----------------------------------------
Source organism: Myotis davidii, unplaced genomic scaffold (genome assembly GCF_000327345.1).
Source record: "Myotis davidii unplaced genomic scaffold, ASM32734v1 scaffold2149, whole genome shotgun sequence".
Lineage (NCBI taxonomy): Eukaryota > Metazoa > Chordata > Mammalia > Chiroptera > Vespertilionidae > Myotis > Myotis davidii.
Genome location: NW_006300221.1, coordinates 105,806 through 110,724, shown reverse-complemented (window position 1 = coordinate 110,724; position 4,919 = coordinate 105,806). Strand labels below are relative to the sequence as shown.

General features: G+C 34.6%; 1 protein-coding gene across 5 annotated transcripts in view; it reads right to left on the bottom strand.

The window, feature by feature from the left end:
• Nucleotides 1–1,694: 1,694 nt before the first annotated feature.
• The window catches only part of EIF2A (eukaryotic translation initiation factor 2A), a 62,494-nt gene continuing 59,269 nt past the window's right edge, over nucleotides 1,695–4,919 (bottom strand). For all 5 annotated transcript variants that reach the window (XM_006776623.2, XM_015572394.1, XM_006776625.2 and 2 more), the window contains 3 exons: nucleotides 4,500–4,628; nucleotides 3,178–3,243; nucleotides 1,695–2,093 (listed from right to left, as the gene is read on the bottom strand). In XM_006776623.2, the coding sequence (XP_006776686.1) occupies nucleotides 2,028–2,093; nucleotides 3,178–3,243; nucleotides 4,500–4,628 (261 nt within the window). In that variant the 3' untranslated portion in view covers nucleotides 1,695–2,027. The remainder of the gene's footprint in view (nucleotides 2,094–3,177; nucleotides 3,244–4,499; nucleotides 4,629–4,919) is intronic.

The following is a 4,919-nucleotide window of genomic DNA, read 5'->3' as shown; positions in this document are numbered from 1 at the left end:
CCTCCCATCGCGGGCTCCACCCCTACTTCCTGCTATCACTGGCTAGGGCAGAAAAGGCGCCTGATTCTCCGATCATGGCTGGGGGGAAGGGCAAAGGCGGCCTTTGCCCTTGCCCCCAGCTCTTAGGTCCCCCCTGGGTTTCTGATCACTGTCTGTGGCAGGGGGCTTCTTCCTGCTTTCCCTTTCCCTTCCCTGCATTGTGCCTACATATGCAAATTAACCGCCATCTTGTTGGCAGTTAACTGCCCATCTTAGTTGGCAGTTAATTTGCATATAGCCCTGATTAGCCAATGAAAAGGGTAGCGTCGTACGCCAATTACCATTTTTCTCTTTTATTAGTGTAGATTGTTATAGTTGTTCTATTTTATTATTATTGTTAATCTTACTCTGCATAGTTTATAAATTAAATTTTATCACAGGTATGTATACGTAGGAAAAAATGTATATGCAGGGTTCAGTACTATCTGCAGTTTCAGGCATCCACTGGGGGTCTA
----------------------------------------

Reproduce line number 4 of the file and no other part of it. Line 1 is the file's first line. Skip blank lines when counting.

Genome location: NW_006300221.1, coordinates 105,806 through 110,724, shown reverse-complemented (window position 1 = coordinate 110,724; position 4,919 = coordinate 105,806). Strand labels below are relative to the sequence as shown.